This TDC study presents special features of the copyright laws and institutions of countries in transition and aims to help with modernizing the laws on copyright and neighboring rights, adapting them to an appropriate interpretation of the existing conventions and to the newly emerging international standards by eliminating the elements of the laws which followed from the centrally-planned, collectivist systems. The goal is to appropriately reflect the legitimate interests of employers and producers, making the enforcement more efficient and eliminating over-regulation.
The analysis concentrates on special elements of the national laws in areas in which conventions allowed room for differing interpretations, left the regulation of details to national laws or where certain aspects of copyright protection were not covered by the conventions. This paper deals mainly with the issues of: state administration of copyright, provisions of the copyright laws on original ownership of rights, transferability of economic rights, legislative regulation of copyright contracts, collective management of copyright and related rights and the regulation thereof in the copyright laws. The presented results are based on a detailed analysis of the national laws of the countries concerned and consultations with government officials and the representatives of interested stake holders of selected countries in the various regions. The analysis offered and the suggestions made serve the objective of describing typical challenges and problems, and outlining solutions and best practices.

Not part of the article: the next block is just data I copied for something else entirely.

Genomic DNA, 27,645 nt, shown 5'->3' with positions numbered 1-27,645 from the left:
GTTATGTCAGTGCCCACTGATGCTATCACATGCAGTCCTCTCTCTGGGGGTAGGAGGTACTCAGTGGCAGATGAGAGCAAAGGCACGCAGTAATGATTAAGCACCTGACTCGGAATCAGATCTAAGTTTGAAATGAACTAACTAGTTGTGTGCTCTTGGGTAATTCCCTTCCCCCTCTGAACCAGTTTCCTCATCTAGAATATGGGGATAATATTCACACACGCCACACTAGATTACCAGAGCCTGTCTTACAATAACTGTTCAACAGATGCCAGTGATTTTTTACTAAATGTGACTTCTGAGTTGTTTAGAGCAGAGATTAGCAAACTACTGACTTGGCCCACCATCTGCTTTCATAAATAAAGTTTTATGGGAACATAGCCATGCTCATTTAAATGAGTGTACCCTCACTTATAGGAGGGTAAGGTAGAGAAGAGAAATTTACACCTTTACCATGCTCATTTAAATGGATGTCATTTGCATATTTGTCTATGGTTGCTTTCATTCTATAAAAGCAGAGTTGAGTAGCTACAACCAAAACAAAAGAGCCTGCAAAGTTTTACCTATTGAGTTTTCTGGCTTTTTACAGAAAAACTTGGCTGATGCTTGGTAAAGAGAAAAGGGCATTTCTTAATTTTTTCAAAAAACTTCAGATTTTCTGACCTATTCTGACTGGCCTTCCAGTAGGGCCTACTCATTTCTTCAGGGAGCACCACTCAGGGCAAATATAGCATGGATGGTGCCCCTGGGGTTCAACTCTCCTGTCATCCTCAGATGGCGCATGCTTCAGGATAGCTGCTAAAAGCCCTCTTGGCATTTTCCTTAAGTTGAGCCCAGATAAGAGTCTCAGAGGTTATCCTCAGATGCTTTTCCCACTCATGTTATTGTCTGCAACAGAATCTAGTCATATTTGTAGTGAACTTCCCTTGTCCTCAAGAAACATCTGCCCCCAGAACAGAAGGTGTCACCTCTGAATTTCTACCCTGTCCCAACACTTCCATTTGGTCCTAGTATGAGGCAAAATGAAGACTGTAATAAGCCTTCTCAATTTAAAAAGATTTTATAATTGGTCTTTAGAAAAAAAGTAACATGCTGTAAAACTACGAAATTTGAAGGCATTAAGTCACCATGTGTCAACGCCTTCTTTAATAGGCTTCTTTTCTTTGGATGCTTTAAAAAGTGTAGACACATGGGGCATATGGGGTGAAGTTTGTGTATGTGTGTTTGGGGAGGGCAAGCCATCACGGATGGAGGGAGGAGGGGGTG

This analysis by describing the desirable elements of provisions, offers advice for those countries which are still faced with certain problems that have been duly solved elsewhere.